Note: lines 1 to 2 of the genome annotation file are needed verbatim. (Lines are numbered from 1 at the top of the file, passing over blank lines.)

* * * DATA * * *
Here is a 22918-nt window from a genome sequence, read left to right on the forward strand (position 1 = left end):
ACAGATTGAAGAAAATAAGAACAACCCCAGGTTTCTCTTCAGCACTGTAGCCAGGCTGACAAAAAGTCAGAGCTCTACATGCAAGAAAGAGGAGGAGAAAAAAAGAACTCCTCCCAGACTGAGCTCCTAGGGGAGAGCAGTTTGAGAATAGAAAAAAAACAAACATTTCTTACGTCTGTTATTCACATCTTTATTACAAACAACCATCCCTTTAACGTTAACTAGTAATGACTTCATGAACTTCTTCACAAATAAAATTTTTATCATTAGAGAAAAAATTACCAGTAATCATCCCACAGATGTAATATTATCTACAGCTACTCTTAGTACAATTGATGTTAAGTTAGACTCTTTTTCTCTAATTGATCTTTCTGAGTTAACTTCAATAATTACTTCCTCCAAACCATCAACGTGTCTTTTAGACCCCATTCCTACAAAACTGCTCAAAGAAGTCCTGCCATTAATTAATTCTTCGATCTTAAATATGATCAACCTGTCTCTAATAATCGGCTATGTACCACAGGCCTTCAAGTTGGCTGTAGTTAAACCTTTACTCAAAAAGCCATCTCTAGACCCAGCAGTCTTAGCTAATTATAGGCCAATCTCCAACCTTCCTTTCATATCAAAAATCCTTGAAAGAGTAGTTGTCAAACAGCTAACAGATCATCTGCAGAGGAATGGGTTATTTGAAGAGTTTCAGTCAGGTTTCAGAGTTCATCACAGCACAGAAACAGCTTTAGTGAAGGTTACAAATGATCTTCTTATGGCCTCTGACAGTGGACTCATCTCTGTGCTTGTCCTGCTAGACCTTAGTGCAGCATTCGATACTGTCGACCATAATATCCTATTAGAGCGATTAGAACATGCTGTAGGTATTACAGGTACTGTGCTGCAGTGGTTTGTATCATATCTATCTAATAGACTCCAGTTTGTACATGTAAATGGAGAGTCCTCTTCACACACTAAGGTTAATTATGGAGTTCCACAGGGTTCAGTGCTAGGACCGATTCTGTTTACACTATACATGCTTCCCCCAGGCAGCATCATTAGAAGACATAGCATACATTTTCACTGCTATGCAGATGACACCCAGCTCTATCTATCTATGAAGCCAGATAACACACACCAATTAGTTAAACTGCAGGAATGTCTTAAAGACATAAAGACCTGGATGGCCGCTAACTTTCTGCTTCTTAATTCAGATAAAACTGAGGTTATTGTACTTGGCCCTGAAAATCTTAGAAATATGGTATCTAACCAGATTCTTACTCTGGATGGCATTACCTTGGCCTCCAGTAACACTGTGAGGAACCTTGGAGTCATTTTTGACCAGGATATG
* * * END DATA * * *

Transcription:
Here is a 22918-nt window from a genome sequence, read left to right on the forward strand (position 1 = left end):
ACAGATTGAAGAAAATAAGAACAACCCCAGGTTTCTCTTCAGCACTGTAGCCAGGCTGACAAAAAGTCAGAGCTCTACATGCAAGAAAGAGGAGGAGAAAAAAAGAACTCCTCCCAGACTGAGCTCCTAGGGGAGAGCAGTTTGAGAATAGAAAAAAAACAAACATTTCTTACGTCTGTTATTCACATCTTTATTACAAACAACCATCCCTTTAACGTTAACTAGTAATGACTTCATGAACTTCTTCACAAATAAAATTTTTATCATTAGAGAAAAAATTACCAGTAATCATCCCACAGATGTAATATTATCTACAGCTACTCTTAGTACAATTGATGTTAAGTTAGACTCTTTTTCTCTAATTGATCTTTCTGAGTTAACTTCAATAATTACTTCCTCCAAACCATCAACGTGTCTTTTAGACCCCATTCCTACAAAACTGCTCAAAGAAGTCCTGCCATTAATTAATTCTTCGATCTTAAATATGATCAACCTGTCTCTAATAATCGGCTATGTACCACAGGCCTTCAAGTTGGCTGTAGTTAAACCTTTACTCAAAAAGCCATCTCTAGACCCAGCAGTCTTAGCTAATTATAGGCCAATCTCCAACCTTCCTTTCATATCAAAAATCCTTGAAAGAGTAGTTGTCAAACAGCTAACAGATCATCTGCAGAGGAATGGGTTATTTGAAGAGTTTCAGTCAGGTTTCAGAGTTCATCACAGCACAGAAACAGCTTTAGTGAAGGTTACAAATGATCTTCTTATGGCCTCTGACAGTGGACTCATCTCTGTGCTTGTCCTGCTAGACCTTAGTGCAGCATTCGATACTGTCGACCATAATATCCTATTAGAGCGATTAGAACATGCTGTAGGTATTACAGGTACTGTGCTGCAGTGGTTTGTATCATATCTATCTAATAGACTCCAGTTTGTACATGTAAATGGAGAGTCCTCTTCACACACTAAGGTTAATTATGGAGTTCCACAGGGTTCAGTGCTAGGACCGATTCTGTTTACACTATACATGCTTCCCCCAGGCAGCATCATTAGAAGACATAGCATACATTTTCACTGCTATGCAGATGACACCCAGCTCTATCTATCTATGAAGCCAGATAACACACACCAATTAGTTAAACTGCAGGAATGTCTTAAAGACATAAAGACCTGGATGGCCGCTAACTTTCTGCTTCTTAATTCAGATAAAACTGAGGTTATTGTACTTGGCCCTGAAAATCTTAGAAATATGGTATCTAACCAGATTCTTACTCTGGATGGCATTACCTTGGCCTCCAGTAACACTGTGAGGAACCTTGGAGTCATTTTTGACCAGGATATG